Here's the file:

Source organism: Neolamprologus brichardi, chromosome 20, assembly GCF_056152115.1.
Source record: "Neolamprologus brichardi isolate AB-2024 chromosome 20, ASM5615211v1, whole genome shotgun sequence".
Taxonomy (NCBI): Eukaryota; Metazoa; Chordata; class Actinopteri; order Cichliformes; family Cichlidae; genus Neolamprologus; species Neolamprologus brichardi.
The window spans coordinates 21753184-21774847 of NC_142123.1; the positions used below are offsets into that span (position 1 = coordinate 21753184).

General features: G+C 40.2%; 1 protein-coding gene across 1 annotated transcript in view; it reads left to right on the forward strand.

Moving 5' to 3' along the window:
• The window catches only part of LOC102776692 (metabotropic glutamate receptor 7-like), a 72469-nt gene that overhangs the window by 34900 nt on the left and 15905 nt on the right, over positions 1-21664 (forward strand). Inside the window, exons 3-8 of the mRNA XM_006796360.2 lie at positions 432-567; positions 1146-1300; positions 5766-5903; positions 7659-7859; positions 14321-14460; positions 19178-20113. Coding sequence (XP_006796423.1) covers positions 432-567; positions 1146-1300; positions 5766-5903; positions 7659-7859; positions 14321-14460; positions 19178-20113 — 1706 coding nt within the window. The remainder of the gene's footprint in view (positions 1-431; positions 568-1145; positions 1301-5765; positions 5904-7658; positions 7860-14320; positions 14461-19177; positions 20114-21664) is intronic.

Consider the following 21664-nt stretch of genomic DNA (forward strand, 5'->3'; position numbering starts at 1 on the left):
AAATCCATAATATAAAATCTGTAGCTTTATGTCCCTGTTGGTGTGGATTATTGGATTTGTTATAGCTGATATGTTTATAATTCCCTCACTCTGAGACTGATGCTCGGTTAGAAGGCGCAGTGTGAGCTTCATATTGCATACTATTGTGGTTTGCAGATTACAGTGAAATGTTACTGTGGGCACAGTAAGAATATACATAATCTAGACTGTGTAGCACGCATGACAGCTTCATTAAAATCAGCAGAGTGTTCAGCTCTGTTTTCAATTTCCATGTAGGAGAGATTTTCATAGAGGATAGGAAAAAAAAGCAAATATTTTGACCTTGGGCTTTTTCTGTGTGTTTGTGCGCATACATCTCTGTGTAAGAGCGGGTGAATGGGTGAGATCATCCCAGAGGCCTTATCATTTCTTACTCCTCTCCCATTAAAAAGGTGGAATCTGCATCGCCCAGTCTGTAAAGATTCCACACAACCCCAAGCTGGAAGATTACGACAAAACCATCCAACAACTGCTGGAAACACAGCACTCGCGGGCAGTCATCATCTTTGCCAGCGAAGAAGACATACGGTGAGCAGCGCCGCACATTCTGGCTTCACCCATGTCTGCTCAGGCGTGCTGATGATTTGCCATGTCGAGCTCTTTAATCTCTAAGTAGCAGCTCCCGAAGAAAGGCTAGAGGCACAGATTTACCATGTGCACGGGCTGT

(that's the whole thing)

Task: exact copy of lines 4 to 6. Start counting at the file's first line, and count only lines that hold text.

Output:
The window spans coordinates 21753184-21774847 of NC_142123.1; the positions used below are offsets into that span (position 1 = coordinate 21753184).

General features: G+C 40.2%; 1 protein-coding gene across 1 annotated transcript in view; it reads left to right on the forward strand.

Moving 5' to 3' along the window: